Saturday, May 5, 2012

Art Is Within Everyone

In the current western culture, we tend to think of art and beauty as decoration, a nice to have luxury.  Our schools, when faced with a choice between math and art (or music or dance or theater), drop art and focus on tangible, measurable skills.  Since only a few students will become "artists," why waste precious resources that do not produce doctors, lawyers, scientists, engineers, the backbone of growth and productivity?  

It's the cement-mixer school of thought:  pour a bunch of math, science, language and computer skills into an empty drum, revolve it for 12 years and pour out the building mix of progress.

What's missing from this logical looking formula?  The soul, the creativity that exists within each of us, the new ideas that will pull energy out of tides, teach the body to harness its own healing power, enable us to find ways to live with creeping climate change.

Art, creativity, beauty ... this is the light contained in each of us ... but it needs to flow out into the world, to be seen, touched, tasted, smelled, heard.  Bottled up, it creates despair, anger, cancer, (figuratively and sometimes literally); encouraged, supported and set free, it creates joy, ideas, solutions to old problems and inspiration for new worlds.

The video that launched this train of thought on this glorious morning on the central coast features Ricky Lee Gordon, award-winning South African street artist and art activist. He states: 
Color creates energy, energy creates inspiration and inspiration creates change. It is our responsibility to inspire ourselves to inspire others to inspire the change. Art is the remedy for this.  ... Removing the grayness from the soul of the city is the job of artists, poets, and musicians.
His motto is:  Inspiration and love through art to make a difference in South Africa.  Use art to change perceptions.

I highly recommend this video and hope you'll take time to sit down, watch the video, and then actively let your own creative light flow free.  Perhaps you can find a way to use your art (whether it's cooking, painting, gardening, dancing, sewing, writing, teaching, sculpting ... however you express your self) to change the perceptions of the people who make decisions about our schools, our communities and our country.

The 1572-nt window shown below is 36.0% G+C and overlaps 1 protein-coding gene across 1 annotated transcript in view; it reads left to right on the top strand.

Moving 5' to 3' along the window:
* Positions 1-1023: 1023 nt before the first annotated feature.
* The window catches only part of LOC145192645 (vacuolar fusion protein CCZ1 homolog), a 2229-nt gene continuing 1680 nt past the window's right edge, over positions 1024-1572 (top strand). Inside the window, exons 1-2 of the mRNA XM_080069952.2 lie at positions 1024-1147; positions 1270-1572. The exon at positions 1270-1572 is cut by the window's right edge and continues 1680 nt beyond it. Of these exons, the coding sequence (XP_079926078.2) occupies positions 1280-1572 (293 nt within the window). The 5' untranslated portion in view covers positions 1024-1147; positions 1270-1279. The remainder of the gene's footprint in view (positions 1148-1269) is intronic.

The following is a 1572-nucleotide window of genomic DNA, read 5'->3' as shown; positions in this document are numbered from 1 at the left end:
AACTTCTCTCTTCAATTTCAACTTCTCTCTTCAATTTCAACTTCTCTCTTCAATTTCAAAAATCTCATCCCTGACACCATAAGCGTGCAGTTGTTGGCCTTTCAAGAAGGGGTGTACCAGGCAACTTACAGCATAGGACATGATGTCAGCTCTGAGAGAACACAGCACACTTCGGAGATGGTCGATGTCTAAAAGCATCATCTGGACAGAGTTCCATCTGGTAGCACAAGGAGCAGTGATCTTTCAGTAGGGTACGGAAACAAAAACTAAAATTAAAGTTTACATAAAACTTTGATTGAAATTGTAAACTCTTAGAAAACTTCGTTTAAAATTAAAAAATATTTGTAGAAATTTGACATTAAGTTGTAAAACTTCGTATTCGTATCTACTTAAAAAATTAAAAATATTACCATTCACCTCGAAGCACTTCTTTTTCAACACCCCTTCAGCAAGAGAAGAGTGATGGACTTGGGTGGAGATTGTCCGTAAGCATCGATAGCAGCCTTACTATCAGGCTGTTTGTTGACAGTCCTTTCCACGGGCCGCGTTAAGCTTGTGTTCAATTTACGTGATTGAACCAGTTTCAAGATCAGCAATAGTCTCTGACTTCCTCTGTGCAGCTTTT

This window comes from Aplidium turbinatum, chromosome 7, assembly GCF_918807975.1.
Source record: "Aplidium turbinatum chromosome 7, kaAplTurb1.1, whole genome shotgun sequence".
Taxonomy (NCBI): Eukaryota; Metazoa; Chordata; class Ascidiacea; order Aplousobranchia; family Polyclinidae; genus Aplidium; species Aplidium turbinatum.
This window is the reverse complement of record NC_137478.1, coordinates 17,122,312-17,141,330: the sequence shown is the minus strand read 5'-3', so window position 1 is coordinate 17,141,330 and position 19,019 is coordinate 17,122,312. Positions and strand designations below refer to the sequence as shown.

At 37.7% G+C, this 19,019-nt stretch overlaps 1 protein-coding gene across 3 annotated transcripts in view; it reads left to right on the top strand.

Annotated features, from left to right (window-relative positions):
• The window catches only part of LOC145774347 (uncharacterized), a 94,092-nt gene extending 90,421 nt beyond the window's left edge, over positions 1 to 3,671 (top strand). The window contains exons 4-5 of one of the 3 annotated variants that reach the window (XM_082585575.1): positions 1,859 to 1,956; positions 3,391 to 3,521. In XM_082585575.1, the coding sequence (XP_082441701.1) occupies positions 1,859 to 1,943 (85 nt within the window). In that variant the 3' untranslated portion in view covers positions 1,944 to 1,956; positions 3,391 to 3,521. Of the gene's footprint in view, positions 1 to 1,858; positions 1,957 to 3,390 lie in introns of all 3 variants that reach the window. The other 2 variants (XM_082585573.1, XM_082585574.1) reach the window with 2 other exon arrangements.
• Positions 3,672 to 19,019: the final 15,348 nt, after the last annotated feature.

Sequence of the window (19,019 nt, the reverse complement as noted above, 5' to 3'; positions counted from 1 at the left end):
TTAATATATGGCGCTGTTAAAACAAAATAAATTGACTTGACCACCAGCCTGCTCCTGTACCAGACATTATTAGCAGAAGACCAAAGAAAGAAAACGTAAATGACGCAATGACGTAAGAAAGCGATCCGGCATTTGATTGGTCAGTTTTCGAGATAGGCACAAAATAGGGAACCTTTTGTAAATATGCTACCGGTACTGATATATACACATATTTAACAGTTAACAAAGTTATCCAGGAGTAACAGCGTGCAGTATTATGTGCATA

1. I did take the time -- and the video is amazing. he is inspiring, the faces and story in his video beautiful and your post is 'right on!'

    "I'd rather give them a paintbrush than a gun, knife..." wow

    Inside you

    a tender root

    -- very very nice.

  2. "inspire ourselves to inspire others to inspire the change": great mission statement.

    Excellent video. It's always fascinating to learn how people define art and its meaning in their lives.

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  4. Louise and Maureen ... I'm glad you enjoyed this ... I thought you might. And wouldn't it be great if we could end war with a paintbrush?! Soldiers would come home from a foreign engagement with a new color in their eyes, a fresh melody on their tongue and joy in their hearts from making friends instead of enemies. We have to ask, "why not?"

  5. Oh, my goodness, this young man has SO much ENERGY! AMAZING!

    Thanks for sharing this incredibly timely video. Thanks even more for your thoughts on what has happened to art curricula across the country. I've hated watching this, but now I understand my distaste for those decisions is not purely selfish; it arises also from a concern for how unbalanced things can become in a world without art...

  6. I've long thought that creative & critical thinking are two sides of the same coin. I don't like one chosen over the other, for one without the other is the undoing of both.

    First creativity was abandoned; now it seems critical thinking ~ a skill to assess the quality of one's thinking ~ is a "nice to have but not necessary". School doesn't appear to be where we learn to question and think, but instead a kind of technical mill. Learn a skill. Make a living.

    I'm frustrated by curiosity unchallenged and creativity unfulfilled. Will these qualities of education fall into a "vintage" category? Hoping not.

    Thank you for this blog entry, Joyce.

  7. Diane and Pamela ... as long as our school system is driven by standardized testing, they are going to teach standardized thinking. I had the great good fortune of seeing what a school could do within the constraints of the "system" to achieve student-driven learning. It was one of the most exciting things I've seen. It proved that it can happen but it takes passionate leaders with LOTS of energy.